Having promised not to discuss the topic of snow again for the foreseeable future, it’s with a heavy heart and a crushing sense of inevitability that we turn our bleary eye once more to the Winter Olympics.
Not that snow has much to do with it, really. British Columbia is enjoying (if that’s the word) its mildest winter since records began, and lorry-loads of the white stuff have had to be ferried in to Cypress Mountain from chillier parts 160 miles from Vancouver.
All of which launches us, bobsleigh-like, into something of a vicious circle: unusual climate conditions provoke extra carbon emissions from the Olympic ice road truckers, which in turn cause even more unusual climatic conditions. Or do they? Let’s not get into that one right now.
In any case, it’s a good bet that any extra emissions will be offset by the spectacularly embarrassing torch malfunction during the opening ceremony, which resulted in the non-combustion of a good 400 litres of prime lamp oil, and thus saved the planet from destruction for at least another six months.
Anyway, we sat down to watch the snowboard cross a couple of nights ago, and whatever the local problems – lack of snow, closure of spectator area, BBC commentators touting expensive branded jackets and triggering tabloid outrage (what are they supposed to wear, string vests?) – it was all pretty exciting.
And it was fairly obvious why.
Because the competitors were racing against each other, and bumping into each other, and pushing each other off the track.
In so-called sports like ice dance, this just doesn’t happen. No event where the outcome depends on a mark for artistic impression can really be called a proper sport, and even bona fide challenges like downhill skiing get pretty tedious.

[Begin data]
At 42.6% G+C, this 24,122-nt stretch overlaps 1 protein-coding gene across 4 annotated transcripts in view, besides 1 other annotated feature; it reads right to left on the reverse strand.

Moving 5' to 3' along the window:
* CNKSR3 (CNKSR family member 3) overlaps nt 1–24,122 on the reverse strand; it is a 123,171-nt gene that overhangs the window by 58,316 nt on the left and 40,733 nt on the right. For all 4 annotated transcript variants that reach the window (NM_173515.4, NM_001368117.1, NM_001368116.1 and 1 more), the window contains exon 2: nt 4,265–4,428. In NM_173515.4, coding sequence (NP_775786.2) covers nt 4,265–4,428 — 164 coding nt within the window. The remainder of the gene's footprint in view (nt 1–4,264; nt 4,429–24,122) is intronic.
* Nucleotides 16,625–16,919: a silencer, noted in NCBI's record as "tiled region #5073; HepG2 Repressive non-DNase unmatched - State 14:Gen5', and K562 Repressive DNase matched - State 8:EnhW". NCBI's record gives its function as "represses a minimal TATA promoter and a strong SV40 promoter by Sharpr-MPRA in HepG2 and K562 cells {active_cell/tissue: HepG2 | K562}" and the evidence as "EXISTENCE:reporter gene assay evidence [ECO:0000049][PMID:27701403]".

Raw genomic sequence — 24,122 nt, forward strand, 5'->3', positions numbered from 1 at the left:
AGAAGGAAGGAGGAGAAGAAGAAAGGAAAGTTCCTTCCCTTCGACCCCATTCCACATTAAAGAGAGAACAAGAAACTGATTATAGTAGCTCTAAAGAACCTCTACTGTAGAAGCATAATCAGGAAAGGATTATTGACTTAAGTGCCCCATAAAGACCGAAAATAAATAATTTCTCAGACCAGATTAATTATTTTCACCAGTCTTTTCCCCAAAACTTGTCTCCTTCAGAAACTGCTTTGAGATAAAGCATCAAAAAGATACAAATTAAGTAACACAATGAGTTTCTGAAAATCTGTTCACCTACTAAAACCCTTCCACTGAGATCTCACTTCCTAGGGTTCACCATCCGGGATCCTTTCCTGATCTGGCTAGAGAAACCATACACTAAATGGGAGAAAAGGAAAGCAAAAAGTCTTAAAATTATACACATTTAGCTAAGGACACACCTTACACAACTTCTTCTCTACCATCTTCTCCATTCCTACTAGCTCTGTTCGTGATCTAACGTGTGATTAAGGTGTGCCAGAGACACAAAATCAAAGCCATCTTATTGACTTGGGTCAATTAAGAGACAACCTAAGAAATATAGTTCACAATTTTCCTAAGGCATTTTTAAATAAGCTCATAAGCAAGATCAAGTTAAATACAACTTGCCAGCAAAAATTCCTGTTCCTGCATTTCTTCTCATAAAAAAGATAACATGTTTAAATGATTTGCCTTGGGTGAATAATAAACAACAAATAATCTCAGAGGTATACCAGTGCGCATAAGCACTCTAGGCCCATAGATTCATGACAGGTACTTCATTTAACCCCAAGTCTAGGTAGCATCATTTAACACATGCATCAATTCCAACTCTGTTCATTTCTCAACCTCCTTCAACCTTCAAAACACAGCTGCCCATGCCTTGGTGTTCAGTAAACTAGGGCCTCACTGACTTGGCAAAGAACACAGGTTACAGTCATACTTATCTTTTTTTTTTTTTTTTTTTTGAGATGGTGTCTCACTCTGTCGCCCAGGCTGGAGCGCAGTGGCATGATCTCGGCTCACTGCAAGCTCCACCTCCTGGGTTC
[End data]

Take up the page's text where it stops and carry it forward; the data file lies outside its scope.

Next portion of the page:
Unless there’s a prang, of course.
And then there’s the small matter of the Brits not winning much.
OK, we brought home the gold in women’s curling in 2002. Remember the huge surge in kids wanting to take up curling that that sparked?
OK, Shelley Rudman won silver in the women’s skeleton bob in 2006. It was a great performance and a heart-lifting moment, but it was the only medal the entire country won at the entire Torino winter games.
So when Clare Balding starts getting worked up because our best hope in the skiing is holding his position in the top 40, you know she’s clutching at straws.
And when it’s 10.30pm in the UK, and most viewers have gone through contortions with the digital red button to get to watch in the first place, you know that Hazel Irvine knows that in two hours’ time her only audience will be the terminally insomniac or those with an unhealthy fascination for ice hockey.
Let’s face it, the Winter Olympics just isn’t our thing. Unless, of course, we win something.